The Gin Fizz is cocktail number 40 on the Swank Cocktail Guide.
Gin Fizz cocktail history
Invented by famous mixologist, Henry C. Ramos, the Gin Fizz, also sometimes called Ramos Fizz or the New Orleans Fizz (although the New Orleans Fizz is a different Swank recipe), was all the rage in the 1890s at the Imperial Cabinet in New Orleans.
“If there be one place in New Orleans that is better known among men of the world throughout the United States than Clay Statue or the old St. Charles Hotel, that place is the famous “Gin Fizz” establishment of Henry C. Ramos, on Carondelet and Gravier streets, just opposite the New Orleans Cotton Exchange. According to the neatly-painted legends which appear upon the doors and windows of the famous cafe, its name is “The Imperial Cabinet,” but the fame of its most popular drink has tyrannically changed this name into that by which it is known far and wide, namely, the “Gin Fizz Place.”“A Famous Mixologist,” Henry C. Ramos and His Celebrated Gin Fizz,” newspaper article, The Semi-Weekly Times-Democrat (New Orleans, Louisiana), 1 Sept 1895, p. 28, col. 5.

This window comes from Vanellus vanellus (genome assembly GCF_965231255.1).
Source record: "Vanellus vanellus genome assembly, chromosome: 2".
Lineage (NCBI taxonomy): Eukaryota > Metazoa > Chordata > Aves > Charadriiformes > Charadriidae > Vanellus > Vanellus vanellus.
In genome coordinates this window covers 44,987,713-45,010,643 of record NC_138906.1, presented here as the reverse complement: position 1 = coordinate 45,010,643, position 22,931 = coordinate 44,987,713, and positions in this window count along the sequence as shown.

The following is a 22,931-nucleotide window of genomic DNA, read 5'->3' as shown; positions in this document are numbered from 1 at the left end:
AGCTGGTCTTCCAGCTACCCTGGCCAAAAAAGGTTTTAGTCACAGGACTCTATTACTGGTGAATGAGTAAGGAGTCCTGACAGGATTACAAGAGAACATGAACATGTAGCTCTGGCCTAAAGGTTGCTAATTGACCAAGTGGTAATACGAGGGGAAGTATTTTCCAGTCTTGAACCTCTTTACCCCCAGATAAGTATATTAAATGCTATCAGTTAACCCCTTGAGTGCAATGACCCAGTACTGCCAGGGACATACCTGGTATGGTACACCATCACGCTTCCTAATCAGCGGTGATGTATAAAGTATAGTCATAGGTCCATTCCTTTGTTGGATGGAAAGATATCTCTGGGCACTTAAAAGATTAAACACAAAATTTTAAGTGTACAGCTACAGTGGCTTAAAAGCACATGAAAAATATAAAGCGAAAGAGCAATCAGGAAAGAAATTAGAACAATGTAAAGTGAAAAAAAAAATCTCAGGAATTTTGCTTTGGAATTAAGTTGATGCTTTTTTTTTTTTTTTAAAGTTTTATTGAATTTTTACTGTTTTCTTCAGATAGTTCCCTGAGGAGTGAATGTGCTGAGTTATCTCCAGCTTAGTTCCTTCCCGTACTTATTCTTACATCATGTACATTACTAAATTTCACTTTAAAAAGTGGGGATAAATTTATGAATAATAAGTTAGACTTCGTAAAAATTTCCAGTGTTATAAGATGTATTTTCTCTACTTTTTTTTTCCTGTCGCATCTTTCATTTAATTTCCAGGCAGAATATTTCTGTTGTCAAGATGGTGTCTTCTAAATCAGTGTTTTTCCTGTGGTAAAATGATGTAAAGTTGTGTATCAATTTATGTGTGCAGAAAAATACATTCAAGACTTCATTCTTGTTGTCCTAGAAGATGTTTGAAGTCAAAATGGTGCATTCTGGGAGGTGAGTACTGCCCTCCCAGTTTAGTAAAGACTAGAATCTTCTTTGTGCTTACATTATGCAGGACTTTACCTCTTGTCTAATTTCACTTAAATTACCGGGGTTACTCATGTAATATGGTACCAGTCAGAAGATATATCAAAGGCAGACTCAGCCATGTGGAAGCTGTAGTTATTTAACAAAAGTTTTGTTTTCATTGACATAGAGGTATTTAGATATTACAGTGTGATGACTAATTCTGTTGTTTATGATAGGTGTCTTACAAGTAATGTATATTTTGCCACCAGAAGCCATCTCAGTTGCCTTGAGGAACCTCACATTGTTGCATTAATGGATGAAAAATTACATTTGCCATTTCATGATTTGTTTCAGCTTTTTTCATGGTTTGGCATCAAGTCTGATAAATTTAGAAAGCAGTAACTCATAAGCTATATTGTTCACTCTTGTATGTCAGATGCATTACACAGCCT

Gin Fizz cocktail recipe
2 jiggers Dry Gin, 1 tablespoon Powdered Sugar. Juice each 1/2 Lime and Lemon. Shake well with ice, strain into glass and fill with Soda water.
- Hendrick’s Gin
- Fresh-squeezed lime juice
- Fresh-squeezed lemon juice
- Powdered sugar
- SodaStream carbonated water
Gin Fizz cocktail review
Our ratings (1-5 🍸)
One of our favorite cocktails. While our bartending did not quite live up to the description of those mixing up the Gin Fizz’s at the Imperial Cabinet, the article’s review of the drink is beautifully written:
What does this wonderful mixed drink taste like? You might as well ask for a description of a Mediterranean sunset. It is frothy delicacy, its quaint suggestion of fruit trees and summer odors, its evanescent flavors, blending like the hues of the rainbow, its cool, delicious whiteness, its sweet caresses as it wafts like an angel down the joyous throat–all of these are thing that no person can adequately describe.“A Famous Mixologist,” Henry C. Ramos and His Celebrated Gin Fizz,” newspaper article, The Semi-Weekly Times-Democrat (New Orleans, Louisiana), 1 Sept 1895, p. 28, col. 5.